Jitka Hanzlová

MAY.31.2012           SEP.02.2012

That which defines people and objects

Jitka Hanzlová
Francesca, 2007
© Jitka Hanzlová
© Colecciones Fundación MAPFRE



MAY.31.2012         SEP.02.2012

This exhibition, the biggest international retrospective of Jitka Hanzlová’s career, displayed the work of one of the most famous photographers on the international stage for the first time in Spain.

The exhibition

Jitka Hanzlová, born in the Czech Republic in 1958 was forced to flee her country when she was 24 years old to escape its communist regime. Her status as an exile profoundly affected her work: a constant investigation into the relationship between the individual and the context in which he or she lives and how this shapes their identity.

Jitka Hanzlová’s photographs seek to capture that which defines a person, nature and objects, in order to highlight their relationship and the invisible tension between them through direct, searingly honest and intense images.

Hanzlová organizes her work around different series in which she reflects on her own life experiences, offering her personal vision of certain spaces or exploring how diverse themes have been represented in the history of art.

This project brought together nine of these series, in chronological order, with a total of 142 photographs and involving the painstaking work of constructing links between current and older photographs in order to offer a coherent reading of her last 20 years of work. Incidentally, all her photographs were exhibited in portrait mode.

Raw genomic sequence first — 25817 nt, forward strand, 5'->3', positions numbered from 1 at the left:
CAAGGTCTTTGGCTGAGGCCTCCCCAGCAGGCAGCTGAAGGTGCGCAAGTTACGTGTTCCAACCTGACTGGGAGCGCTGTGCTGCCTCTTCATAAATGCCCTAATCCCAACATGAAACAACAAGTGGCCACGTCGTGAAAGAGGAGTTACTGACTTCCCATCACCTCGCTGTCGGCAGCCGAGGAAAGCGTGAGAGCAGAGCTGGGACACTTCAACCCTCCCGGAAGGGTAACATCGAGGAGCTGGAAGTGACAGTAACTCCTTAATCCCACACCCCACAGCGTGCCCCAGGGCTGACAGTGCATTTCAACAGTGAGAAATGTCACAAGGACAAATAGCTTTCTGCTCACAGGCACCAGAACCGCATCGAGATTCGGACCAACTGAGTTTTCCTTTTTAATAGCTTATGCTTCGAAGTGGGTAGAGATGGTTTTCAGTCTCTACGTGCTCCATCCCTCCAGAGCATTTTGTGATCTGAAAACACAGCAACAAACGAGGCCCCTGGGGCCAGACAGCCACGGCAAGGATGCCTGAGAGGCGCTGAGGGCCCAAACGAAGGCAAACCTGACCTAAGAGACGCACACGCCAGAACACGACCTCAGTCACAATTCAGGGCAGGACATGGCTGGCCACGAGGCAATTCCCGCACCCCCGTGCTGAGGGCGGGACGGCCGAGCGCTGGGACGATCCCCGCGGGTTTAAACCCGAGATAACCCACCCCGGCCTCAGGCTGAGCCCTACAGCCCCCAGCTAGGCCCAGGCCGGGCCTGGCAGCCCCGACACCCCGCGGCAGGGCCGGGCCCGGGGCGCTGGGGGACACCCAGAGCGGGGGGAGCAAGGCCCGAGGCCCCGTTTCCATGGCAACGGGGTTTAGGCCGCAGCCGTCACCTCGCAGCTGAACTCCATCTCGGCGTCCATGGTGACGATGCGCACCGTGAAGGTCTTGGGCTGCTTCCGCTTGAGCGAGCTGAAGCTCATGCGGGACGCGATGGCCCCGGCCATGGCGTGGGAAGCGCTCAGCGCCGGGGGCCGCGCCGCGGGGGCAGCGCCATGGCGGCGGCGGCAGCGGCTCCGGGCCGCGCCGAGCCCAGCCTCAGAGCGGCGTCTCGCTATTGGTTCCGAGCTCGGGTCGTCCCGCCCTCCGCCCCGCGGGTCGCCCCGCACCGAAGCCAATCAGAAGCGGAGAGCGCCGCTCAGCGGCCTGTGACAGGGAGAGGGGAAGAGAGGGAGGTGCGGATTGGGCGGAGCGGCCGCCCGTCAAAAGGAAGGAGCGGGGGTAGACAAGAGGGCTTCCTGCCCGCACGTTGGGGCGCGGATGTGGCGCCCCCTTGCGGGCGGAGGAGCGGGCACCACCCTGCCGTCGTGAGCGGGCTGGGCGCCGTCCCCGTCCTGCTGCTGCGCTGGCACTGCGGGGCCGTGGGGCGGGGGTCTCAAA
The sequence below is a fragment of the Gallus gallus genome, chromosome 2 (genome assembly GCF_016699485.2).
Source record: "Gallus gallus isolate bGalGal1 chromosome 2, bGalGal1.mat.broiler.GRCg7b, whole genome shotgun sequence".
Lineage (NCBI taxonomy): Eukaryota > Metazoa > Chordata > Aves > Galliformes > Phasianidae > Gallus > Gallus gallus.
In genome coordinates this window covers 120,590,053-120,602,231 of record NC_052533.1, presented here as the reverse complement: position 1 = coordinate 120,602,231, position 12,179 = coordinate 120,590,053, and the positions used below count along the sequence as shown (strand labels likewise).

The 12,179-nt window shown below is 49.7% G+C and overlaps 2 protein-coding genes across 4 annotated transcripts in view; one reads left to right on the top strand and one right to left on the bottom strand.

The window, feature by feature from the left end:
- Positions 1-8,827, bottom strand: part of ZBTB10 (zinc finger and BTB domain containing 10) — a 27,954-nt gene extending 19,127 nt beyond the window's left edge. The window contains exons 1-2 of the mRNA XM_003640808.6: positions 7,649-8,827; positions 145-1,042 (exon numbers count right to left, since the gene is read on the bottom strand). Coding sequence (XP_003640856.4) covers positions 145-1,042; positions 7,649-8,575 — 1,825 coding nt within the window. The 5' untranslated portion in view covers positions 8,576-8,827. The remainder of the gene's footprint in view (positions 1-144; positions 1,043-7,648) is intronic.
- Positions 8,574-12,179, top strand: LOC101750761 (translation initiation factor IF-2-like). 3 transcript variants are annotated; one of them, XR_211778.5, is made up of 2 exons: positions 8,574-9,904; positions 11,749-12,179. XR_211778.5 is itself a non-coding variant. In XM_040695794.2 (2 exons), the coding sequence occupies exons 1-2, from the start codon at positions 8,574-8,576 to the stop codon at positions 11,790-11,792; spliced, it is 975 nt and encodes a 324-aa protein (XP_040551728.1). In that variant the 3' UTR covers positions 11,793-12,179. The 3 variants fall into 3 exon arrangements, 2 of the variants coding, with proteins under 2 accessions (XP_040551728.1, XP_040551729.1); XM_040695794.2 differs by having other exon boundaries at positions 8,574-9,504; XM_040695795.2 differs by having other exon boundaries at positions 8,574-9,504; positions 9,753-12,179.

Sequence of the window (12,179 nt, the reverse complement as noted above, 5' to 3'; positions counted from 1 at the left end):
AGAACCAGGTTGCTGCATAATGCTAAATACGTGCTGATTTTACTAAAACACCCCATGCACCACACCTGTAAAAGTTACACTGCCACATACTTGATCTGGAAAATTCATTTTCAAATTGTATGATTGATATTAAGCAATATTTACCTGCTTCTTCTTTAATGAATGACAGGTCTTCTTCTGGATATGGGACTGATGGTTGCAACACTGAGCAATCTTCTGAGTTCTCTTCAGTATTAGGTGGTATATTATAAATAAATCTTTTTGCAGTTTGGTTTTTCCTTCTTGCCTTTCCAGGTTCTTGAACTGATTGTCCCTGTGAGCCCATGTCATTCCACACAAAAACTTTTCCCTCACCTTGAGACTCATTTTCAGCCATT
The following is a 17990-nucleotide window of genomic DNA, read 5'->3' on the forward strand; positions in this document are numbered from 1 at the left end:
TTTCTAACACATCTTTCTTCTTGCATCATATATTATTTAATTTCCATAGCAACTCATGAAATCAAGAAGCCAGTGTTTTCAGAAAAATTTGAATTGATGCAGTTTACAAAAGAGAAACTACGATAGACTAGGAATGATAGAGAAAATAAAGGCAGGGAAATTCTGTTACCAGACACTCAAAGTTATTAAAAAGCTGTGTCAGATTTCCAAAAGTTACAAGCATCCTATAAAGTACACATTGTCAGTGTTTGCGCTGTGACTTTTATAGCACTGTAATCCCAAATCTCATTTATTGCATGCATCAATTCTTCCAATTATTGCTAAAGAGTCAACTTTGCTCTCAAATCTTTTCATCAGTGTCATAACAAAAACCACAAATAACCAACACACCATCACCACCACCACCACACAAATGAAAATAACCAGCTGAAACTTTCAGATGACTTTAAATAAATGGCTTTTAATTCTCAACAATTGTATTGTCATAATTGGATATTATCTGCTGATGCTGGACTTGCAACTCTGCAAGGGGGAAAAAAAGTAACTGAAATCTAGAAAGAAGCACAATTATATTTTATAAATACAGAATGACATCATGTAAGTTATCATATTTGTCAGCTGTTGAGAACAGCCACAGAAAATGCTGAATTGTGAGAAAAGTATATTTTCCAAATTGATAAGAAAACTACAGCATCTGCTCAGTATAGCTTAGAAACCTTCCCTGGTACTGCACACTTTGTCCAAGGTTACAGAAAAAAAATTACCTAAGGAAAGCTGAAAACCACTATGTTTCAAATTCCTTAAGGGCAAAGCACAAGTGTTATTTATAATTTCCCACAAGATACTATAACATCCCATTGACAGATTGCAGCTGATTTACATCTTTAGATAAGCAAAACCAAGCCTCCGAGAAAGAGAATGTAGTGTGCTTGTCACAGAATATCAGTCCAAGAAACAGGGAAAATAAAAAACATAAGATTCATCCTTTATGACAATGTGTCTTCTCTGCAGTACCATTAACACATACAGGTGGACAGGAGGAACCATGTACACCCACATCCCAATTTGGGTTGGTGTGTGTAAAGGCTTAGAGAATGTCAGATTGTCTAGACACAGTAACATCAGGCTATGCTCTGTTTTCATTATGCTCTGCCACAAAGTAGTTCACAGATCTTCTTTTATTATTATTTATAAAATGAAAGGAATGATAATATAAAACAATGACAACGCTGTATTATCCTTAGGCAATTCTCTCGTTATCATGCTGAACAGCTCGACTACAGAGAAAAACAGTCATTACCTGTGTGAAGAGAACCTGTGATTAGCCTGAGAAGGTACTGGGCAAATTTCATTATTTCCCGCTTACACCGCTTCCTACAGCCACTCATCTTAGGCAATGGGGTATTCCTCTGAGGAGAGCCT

• Rokytnik (1990-1994) is the village Hanzlová grew up in and where her family still live. She went into exile in 1982 and only returned in 1990. In this series the motifs that have marked her work begin to appear: portraits, snapshots of animals and landscapes and images of everyday life.
  • Bewohner (1994-1996) Confronted with nature and rural life, the images from Bewohner, meaning inhabitant in German, bring to light the loneliness, the isolation and the loss of roots in big cities.
  • Brixton (2002) The photographer plays the role of witness to an era and to a certain environment, in which domestic and urban objects and the people inhabiting these spaces intermingle.
  • Forest (2000-2005) marked a complete change in her photography style: nature displaces man and the forests of her childhood take a leading role.
  • Here (1998, 2008-2010). In the same way as some of her photos from Bewohner, the city of Essen becomes the protagonist once again, this time to demonstrate the juxtaposition of human beings and nature, of urban development and the countryside.
  • Cotton Rose (2004-2006). Resulting from a trip to Japon, Hanzlová reveals Japanese nature, people and architecture, through restful and intense images in which man is in harmony with his surroundings.
  • There is Something I Don’t Know (2000-2012). Hanzlová settles into the Renaissance tradition which sought to describe an individual’s personal traits through their physiognomy. The most recent shots from this series were taken in Madrid and produced by Fundación MAPFRE for this exhibition.
  • Horses (2007-2012). Hanzlová has always been interested in horses since she was a child. For her, they hold up a mirror to the humans around them, offering her an image of her own self in order to complete or build her own identity.
  • Flowers (2008-2012), a series which is still underway, links the tradition of the still lifes of flowers which, by way of a memento mori, remind us of that life always comes to an end, and of the perennial nature of death.

Press Kit (300 KB)

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